PREMIUM PRODUCTS – Health Insurance : Ivan Chak, Head, Life Profit Centre and Accident & Health division, Tata AIG Life Insurance Company Ltd.

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According to a recent study by the National Insurance Academy (NIA) the health insurance cover in India stands at a meager 1.08%. Does it give a perception of opportunity or does it indicate a daunting business challenge necessitating a paradigm shift in public perception?

The health care market in India offers a tremendous opportunity for health insurance both in the rural and urban areas. A large proportion of the population is still unable to access quality health care, therefore, it gives us the opportunity to provide affordable, accessible, available and quality care to the population. We can provide these facilities by:

  • Creating awareness of the importance of health insurance and providing adequate information and education of the product to the masses.
  • Providing products that are cost effective and fulfill the needs of the individual.
  • Creating innovative Channels of distribution.
  • Providing good quality services thereby building the faith of the consumers.
  • Providing simplified products and Claim services.

What has been the strategy of major health insurance players such as Tata-AIG Life to benefit from this enormous untapped potential?

Tata AIG Life was the pioneer in launching the first health product in the country way back in 2003. We have recently got an IRDA approval for a critical illness return of premium product.

  • We are now going to introduce products targeting the masses and in particular, specific niches like women, children and elderly citizens. The aim of products should be to help individuals maintain their lifestyles come what may.
  • As per the McKinsey report, the health care spending will be primarily on lifestyle diseases, especially cancer, cardiovascular diseases, diabetes and chronic respiratory diseases. Products based on lifestyle diseases will be introduced in the market.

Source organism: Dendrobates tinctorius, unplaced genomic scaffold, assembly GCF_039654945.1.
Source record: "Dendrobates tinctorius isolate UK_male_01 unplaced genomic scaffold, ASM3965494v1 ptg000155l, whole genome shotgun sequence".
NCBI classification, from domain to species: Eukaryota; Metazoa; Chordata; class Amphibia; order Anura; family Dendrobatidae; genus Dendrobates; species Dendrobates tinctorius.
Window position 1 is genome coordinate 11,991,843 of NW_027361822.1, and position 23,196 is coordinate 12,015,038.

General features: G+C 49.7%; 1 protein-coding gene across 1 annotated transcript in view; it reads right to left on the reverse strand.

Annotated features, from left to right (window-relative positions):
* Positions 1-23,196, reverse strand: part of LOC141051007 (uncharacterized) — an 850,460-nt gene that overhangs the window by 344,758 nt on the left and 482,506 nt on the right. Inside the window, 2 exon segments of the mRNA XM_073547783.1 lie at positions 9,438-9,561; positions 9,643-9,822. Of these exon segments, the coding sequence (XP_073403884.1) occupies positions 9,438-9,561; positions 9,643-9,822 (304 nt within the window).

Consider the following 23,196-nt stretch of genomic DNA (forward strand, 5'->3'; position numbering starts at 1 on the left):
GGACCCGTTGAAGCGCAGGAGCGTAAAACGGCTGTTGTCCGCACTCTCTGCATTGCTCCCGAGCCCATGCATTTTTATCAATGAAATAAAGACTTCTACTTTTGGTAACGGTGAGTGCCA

• Introduction of innovative products offering a right mix of flexibility/ risk / return depending which will suit the appetite of the customers.

What public policy interventions would you recommend for popularising health insurance in India? How differently would you deal with the rural and urban Indian market?

Widely perceived to be inequitable, expensive, over indulgent in clinical procedures, and without standards of quality, the private sector is also seen to be easily accessible, better managed and more efficient than its public counterpart.

Given the overwhelming presence of private sector in health, there is a need to regulate and involve the private sector in an appropriate public-private mix for providing comprehensive and universal primary health care to all.

“Hospital Gradation Scheme is one of the schemes that IMA has announced as a very positive and pro-active scheme, which will help improve the healthcare delivery system of the country”

There has to be a differentiation in product coverage and pricing based on Urban and Rural locations. For the Rural market, the need is an affordable product, offering basic coverages along with quality care. The Urban market demands augmented services besides just getting quality core product/services.

Health insurers have been rallying for hospitals and nursing homes to be graded so as to reduce the high claims ratio on the risk covers they sell. What is your comment on this particular need of the industry and what are the predictive business benefits of such a grading system?

There is a massive difference in private spending on health care services between different states in different levels of hospitals. It is to be noted that in India, nearly eighty per cent of the healthcare delivery system is handled by the private sector and the rest by government. Hospital Gradation Scheme is one of the schemes that IMA has announced as a very positive and pro-active scheme, which will help improve the healthcare delivery system of the country in the long run, and bring forth a considerable degree of transparency in the working of the medical profession. There will be specifications on technology, manpower availability in the hospital and related medical services like X-ray, diagnostic laboratory, hospital infection control, biomedical waste management, etc. Standardised procedures and pricing among different levels of hospital will help us in having a benchmark for Claims processing throughout the country.

What is your view on a possible national policy mandating data-sharing among healthcare providers, payers and TPAs, perhaps something on the lines of HIPAA in the US?

State governmental health agencies collect and maintain a wealth of data to help them identify health problems, develop and evaluate interventions, and make decisions about purchase or delivery of health services. By linking and sharing data among the healthcare providers we will be able to move beyond traditional ways of looking at health services and develop an understanding of how each of us can play an important role in improving and assuring the public

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